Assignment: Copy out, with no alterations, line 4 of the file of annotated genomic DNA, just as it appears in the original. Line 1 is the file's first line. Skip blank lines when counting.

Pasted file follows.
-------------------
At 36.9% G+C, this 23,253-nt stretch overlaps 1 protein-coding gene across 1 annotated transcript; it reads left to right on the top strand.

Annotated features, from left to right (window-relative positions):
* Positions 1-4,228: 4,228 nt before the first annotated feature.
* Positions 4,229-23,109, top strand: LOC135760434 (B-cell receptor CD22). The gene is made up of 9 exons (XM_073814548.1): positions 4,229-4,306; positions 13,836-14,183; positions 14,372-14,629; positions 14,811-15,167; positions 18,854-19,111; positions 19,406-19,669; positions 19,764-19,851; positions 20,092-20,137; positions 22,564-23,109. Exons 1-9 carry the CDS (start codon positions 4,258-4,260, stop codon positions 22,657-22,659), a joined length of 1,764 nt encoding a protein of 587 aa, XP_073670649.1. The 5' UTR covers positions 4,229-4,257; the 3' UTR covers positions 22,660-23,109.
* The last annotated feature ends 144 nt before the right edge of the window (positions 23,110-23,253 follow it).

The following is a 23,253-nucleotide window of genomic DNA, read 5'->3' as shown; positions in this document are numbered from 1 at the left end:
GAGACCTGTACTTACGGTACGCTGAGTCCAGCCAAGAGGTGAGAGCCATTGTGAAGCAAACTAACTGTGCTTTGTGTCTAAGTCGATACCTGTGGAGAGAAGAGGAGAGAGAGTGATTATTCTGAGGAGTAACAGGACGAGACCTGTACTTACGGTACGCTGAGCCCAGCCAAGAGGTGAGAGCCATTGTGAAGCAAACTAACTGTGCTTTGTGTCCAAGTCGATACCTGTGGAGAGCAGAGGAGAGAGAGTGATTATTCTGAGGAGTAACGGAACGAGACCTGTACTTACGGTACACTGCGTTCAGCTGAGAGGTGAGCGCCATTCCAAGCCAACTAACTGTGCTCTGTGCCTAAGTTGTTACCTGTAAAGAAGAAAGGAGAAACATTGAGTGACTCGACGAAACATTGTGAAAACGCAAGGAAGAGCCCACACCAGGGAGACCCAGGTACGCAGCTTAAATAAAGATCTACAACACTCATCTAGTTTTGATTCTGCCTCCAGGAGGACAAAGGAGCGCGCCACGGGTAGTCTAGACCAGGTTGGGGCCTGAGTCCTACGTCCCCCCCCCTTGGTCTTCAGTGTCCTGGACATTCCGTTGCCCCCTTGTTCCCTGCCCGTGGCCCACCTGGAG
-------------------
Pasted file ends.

* Positions 4,229-23,109, top strand: LOC135760434 (B-cell receptor CD22). The gene is made up of 9 exons (XM_073814548.1): positions 4,229-4,306; positions 13,836-14,183; positions 14,372-14,629; positions 14,811-15,167; positions 18,854-19,111; positions 19,406-19,669; positions 19,764-19,851; positions 20,092-20,137; positions 22,564-23,109. Exons 1-9 carry the CDS (start codon positions 4,258-4,260, stop codon positions 22,657-22,659), a joined length of 1,764 nt encoding a protein of 587 aa, XP_073670649.1. The 5' UTR covers positions 4,229-4,257; the 3' UTR covers positions 22,660-23,109.